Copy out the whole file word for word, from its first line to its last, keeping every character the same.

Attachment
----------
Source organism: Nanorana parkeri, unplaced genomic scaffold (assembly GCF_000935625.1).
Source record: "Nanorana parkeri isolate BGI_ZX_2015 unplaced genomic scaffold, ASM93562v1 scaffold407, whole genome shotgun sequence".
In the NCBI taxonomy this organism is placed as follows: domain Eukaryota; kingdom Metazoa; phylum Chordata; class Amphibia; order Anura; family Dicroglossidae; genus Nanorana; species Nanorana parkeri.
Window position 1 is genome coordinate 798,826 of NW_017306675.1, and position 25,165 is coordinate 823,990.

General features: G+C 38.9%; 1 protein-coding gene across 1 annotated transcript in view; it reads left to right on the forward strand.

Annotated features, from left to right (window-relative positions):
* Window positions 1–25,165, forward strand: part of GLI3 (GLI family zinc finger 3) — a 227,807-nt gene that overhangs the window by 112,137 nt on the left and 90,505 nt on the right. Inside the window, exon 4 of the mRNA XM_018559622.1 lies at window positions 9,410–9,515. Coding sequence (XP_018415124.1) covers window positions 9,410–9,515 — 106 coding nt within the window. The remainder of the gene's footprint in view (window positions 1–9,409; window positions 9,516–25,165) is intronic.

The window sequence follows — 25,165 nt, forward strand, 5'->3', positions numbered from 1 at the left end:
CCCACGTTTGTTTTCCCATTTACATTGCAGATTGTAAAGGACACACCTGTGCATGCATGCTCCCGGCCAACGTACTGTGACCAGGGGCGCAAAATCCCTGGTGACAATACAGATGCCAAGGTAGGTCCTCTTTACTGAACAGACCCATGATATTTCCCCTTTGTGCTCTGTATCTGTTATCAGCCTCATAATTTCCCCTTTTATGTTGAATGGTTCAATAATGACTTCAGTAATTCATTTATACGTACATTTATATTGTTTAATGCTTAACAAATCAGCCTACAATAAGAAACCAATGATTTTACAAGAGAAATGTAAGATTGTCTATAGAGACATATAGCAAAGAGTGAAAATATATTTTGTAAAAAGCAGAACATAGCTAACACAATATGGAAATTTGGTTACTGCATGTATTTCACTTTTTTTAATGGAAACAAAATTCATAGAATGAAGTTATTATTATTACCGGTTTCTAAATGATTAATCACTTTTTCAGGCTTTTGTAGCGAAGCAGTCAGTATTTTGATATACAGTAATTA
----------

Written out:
Source organism: Nanorana parkeri, unplaced genomic scaffold (assembly GCF_000935625.1).
Source record: "Nanorana parkeri isolate BGI_ZX_2015 unplaced genomic scaffold, ASM93562v1 scaffold407, whole genome shotgun sequence".
In the NCBI taxonomy this organism is placed as follows: domain Eukaryota; kingdom Metazoa; phylum Chordata; class Amphibia; order Anura; family Dicroglossidae; genus Nanorana; species Nanorana parkeri.
Window position 1 is genome coordinate 798,826 of NW_017306675.1, and position 25,165 is coordinate 823,990.

General features: G+C 38.9%; 1 protein-coding gene across 1 annotated transcript in view; it reads left to right on the forward strand.

Annotated features, from left to right (window-relative positions):
* Window positions 1–25,165, forward strand: part of GLI3 (GLI family zinc finger 3) — a 227,807-nt gene that overhangs the window by 112,137 nt on the left and 90,505 nt on the right. Inside the window, exon 4 of the mRNA XM_018559622.1 lies at window positions 9,410–9,515. Coding sequence (XP_018415124.1) covers window positions 9,410–9,515 — 106 coding nt within the window. The remainder of the gene's footprint in view (window positions 1–9,409; window positions 9,516–25,165) is intronic.

The window sequence follows — 25,165 nt, forward strand, 5'->3', positions numbered from 1 at the left end:
CCCACGTTTGTTTTCCCATTTACATTGCAGATTGTAAAGGACACACCTGTGCATGCATGCTCCCGGCCAACGTACTGTGACCAGGGGCGCAAAATCCCTGGTGACAATACAGATGCCAAGGTAGGTCCTCTTTACTGAACAGACCCATGATATTTCCCCTTTGTGCTCTGTATCTGTTATCAGCCTCATAATTTCCCCTTTTATGTTGAATGGTTCAATAATGACTTCAGTAATTCATTTATACGTACATTTATATTGTTTAATGCTTAACAAATCAGCCTACAATAAGAAACCAATGATTTTACAAGAGAAATGTAAGATTGTCTATAGAGACATATAGCAAAGAGTGAAAATATATTTTGTAAAAAGCAGAACATAGCTAACACAATATGGAAATTTGGTTACTGCATGTATTTCACTTTTTTTAATGGAAACAAAATTCATAGAATGAAGTTATTATTATTACCGGTTTCTAAATGATTAATCACTTTTTCAGGCTTTTGTAGCGAAGCAGTCAGTATTTTGATATACAGTAATTA